Nice article but no cigar : )) Too many assumptions.

    • Tauri1

      Seems to me you're suggesting the same thing Buddhism states, that there is no permanent "self" and that 'consciousness" is a process, not a thing.

    • G

      The copy is still not you. Nature already does this in the form of monozygotic twins, and they do not experience shared consciousness. So your copy lives on and you die, and you're still dead.

      The natural changes in the human body over time (turnover of atoms, molecules, cells) are incremental and sufficiently slow as to not produce a change in state of identity. But if nothing else, "incrementalist" theories of upload fail on the amount of time required to replace bio-neurons with hypothetical tech-neurons: 85 billion neurons in a brain, replace 10 per second (and their 80,000 connections), and the process requires 270 years.

      Dreams still occur in your original biological brain.

      It is not coming, it is a dead-end, regardless of the investment of mega-fortunes by Silicon Valley elites who can't come to grips with the idea that some day they will die. So, no, we'd not "better get used to it," any more than we'd better get used to flying unicorns that poop gold coins in our gardens.

    • Michael Hanlon

      The nub of all this (aside from the small problem of not knowing what consciousness is) is the continuity-of-self issue. Graziano is quite right in saying that when you wake up in the morning a 'new you' is created when your conscious brain reboots. This happens even more profoundly when you recover from a deep coma. What is the difference between this and making a copy of the coma-patient's brain and firing it up? Neurons are just neurons, after all.
      But that is not how it feels. If I tell you I will upload your consciousness into a machine where you can live, part-time, dipping in and out of the real world at will, then that is one thing - a sort of glorified Second Life that does not appear to pose any more profound philosophical problems than going on an Acid-trip.
      But if I say, OK, we'll do that, but we'll have to kill you first (maybe during the brain-recording process) and then you are stuck in Second Life forever. Then what? If I am about to die, it is no consolation to know that in a few hours a new me will wake up, either in the real world or in some computer simulation, claiming to be me, with all my memories and so forth, This person, so far as I am concerned, will be an imposter. And I will still be dead.
      There is no way round this problem because the sleep/coma analogy seems to be 100% sound. When I fall asleep I do not despair and think I am about to die and some bogus version of me will hijack my body overnight. If I did I would go mad. Yet, maybe, that is in fact just what is happening and we should simply accept that we are alive only one day at a time.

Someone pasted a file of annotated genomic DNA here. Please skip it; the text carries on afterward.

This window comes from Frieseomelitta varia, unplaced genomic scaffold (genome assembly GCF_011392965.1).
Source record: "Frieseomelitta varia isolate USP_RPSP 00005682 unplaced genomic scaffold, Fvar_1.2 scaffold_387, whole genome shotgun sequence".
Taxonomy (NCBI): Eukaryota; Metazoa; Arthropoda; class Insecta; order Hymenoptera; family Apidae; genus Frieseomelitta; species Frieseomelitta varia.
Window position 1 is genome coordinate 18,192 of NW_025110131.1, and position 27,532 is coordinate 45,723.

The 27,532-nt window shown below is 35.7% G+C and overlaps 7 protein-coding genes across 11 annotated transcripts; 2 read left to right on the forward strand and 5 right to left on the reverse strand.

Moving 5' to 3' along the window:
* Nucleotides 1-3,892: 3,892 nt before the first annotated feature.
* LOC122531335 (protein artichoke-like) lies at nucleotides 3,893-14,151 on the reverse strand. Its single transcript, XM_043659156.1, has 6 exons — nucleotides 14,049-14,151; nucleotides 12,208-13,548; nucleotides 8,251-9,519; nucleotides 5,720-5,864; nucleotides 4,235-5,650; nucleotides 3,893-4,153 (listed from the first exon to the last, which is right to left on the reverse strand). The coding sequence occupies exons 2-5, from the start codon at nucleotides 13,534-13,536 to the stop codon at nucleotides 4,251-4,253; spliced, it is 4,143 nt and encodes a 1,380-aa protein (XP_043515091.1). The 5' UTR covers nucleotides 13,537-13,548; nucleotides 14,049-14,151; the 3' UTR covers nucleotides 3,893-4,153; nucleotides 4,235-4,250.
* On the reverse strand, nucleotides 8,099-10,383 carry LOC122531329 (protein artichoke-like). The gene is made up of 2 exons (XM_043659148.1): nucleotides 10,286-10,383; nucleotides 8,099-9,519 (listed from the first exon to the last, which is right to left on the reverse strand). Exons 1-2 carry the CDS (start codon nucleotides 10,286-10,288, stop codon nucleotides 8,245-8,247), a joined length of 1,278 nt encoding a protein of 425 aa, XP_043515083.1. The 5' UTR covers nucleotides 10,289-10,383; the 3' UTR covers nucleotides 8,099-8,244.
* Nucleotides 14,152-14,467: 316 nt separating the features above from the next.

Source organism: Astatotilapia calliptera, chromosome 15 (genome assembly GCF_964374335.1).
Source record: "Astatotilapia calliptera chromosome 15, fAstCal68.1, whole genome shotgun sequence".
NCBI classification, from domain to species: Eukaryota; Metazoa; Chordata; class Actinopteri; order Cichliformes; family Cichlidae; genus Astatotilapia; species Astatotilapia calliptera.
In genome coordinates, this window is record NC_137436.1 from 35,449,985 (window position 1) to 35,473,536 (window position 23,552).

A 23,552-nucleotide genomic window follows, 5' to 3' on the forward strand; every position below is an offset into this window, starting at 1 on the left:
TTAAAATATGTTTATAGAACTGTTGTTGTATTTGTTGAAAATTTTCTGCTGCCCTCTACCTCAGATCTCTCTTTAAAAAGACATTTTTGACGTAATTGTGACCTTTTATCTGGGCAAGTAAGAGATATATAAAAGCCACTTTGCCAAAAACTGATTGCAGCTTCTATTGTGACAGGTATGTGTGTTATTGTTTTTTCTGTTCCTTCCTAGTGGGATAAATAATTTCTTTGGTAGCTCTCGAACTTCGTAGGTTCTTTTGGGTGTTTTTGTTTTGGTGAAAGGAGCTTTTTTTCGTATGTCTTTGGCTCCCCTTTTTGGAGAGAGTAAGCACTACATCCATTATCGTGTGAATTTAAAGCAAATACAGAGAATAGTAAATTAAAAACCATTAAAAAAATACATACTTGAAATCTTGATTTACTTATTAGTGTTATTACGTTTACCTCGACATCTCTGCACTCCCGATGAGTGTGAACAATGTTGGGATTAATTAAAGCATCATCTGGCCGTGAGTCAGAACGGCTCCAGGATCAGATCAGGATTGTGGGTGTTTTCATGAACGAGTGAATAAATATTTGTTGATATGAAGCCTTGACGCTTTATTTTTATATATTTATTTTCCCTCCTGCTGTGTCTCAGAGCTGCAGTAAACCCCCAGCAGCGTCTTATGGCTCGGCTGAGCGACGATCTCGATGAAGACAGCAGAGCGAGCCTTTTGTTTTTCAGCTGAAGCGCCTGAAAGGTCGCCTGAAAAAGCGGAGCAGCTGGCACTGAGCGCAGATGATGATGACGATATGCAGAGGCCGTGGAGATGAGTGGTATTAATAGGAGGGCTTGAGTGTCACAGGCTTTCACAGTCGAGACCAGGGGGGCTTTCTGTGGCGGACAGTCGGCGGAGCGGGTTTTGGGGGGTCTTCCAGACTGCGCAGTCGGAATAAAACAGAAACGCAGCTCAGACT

• bob

    Very Arthur C Clarke-esque. Like the author and several of the commenters, I do not wish to be a part of this hypothetical future world, yet few things give me more pleasure than contemplating its eventual existence.
    I have to say that I disagree with the commenters who believe that an exact copy of you, or even a simplified copy cannot be the same as the original. However, if you create 1,000 copies of yourself, then "you" may end up dying 1,000 times. But the very fact that "you" are stored in a database, ready to be "awoken" at any time, implies a certain sort of immortality.

    • smoochie

      Yes, but it wouldn't be you--you, the original you--experiencing it. If I clone you, others might not be able to tell the difference, and even your clone might think he's you. But you--your identity, your sense of self--would still be stuck in your body. That which is awoken would not be you, even if it is identical.

      • bob

        Yes, i agree to a certain extent. But if you were the clone, then you would be just as authentic as the original you were made from, no? Of course, from the moment the clone is created, he or she begins to diverge due to different experiences and perceptions. In that sense, you retain your identity and sense of self. But at the exact moment of creation, there would be no difference between the clone and the original. Your identity and your sense of self would also be cloned into the other. I think that the film "The Prestige" presents an interesting interpretation of this idea.

    • catlettuce redux

      Why would you prefer death?

      • bob

        I guess that I'm a bit of a romantic. I don't want to be so blatantly reduced to a pleasure machine.

      • G

        What you prefer has zero relationship to what is physically possible.

        I prefer to not be affected by gravity or inertia. OK, so...?

        We get to choose our opinions but not our facts.

  • Black Gordy